For those that may be interested I have written up a detailed description and construction details of the new “MSDOS Support S-100 bus Board that Andrew & I have completed. A while back we decided to try and put together a kind of "catch all" S-100 board that would cleanup some loose ends need to easily run MSDOS on an S-100 system and with our future CPU boards. Here is what we could fit on one S-100 board.

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In Summary the board contains:-

8259A PIC
First of course we need an 8259A interrupt controller. The chip is hard wired to ports 20H and 21H -- ports almost ever PC 8259A in the world is hard wired to these ports!

One very useful feature we found on one of our earlier PIC-RTC board was the LED bar that stretched any one of the eight S-100 bus interrupt pulses out to a visible light flash. I added this useful debugging feature to our MS-DOS board.

This is the most important component on the board. This chip is 100% software compatible with the PC-AT CMOS RTC chip and one can access the chips onboard RAM. On all PCs the RTC is on IO ports 70H and 71H. This is hard wired as such into our board.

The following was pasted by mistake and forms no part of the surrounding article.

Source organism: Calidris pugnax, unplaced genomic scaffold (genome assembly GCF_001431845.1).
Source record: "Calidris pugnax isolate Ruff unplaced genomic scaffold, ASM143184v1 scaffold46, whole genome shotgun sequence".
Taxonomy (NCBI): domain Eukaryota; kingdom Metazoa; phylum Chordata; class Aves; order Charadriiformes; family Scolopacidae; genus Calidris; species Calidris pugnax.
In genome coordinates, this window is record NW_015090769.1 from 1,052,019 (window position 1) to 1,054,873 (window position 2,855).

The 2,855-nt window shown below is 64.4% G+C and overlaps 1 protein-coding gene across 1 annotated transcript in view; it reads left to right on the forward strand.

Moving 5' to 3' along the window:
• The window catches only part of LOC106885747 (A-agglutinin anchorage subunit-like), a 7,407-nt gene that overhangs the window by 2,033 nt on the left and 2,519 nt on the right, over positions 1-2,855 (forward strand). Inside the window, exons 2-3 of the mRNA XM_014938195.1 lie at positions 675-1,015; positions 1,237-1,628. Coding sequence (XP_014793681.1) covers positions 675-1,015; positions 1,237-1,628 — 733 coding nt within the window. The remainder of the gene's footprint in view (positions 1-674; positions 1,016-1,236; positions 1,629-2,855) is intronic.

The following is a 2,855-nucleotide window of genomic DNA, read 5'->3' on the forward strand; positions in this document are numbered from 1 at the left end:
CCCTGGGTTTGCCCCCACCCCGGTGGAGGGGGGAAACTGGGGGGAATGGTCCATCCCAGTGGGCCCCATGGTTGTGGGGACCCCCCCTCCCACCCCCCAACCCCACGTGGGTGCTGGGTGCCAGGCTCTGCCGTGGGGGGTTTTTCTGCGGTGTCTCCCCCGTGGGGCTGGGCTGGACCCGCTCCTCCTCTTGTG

8254 Timer
All PC's use this timer. It is kind of underutilized though. Of the 3 timers on the chip, one is used for the system tick. Another is used to generate sound on a small speaker. The speaker is driven by a 75477 chip. The PC uses an unusual clock frequency (1.193MHz) to drive the timer. We generated this frequency using a common 14.318 MHz TV oscillator and a 74LS92 divide by 12 counter. The counters can be configured to trigger any one or the S-100 bus interrupt lines (as on the PC).

EEPROM Circuit
For 8086 boards that do not have (or have a limited) an onboard boot ROM capability, we added two sockets and support circuitry to support 28C64 and 28C256 EEPROMS. The EEPROMs can be located anywhere in the S-100 address space so they could be used for video or network card drivers.

Two Wait State Circuits
The board has a wait state circuit for the above dual 16 bit wide EEPROMS. From 0 -8 wait stares can be added for any CPU access.

However the board has a second wait state circuit that is a bit more unusual. This circuit allows you to insert 1-8 wait state "holes" anywhere in the S-100's address space to accommodate a pocket of slow access RAM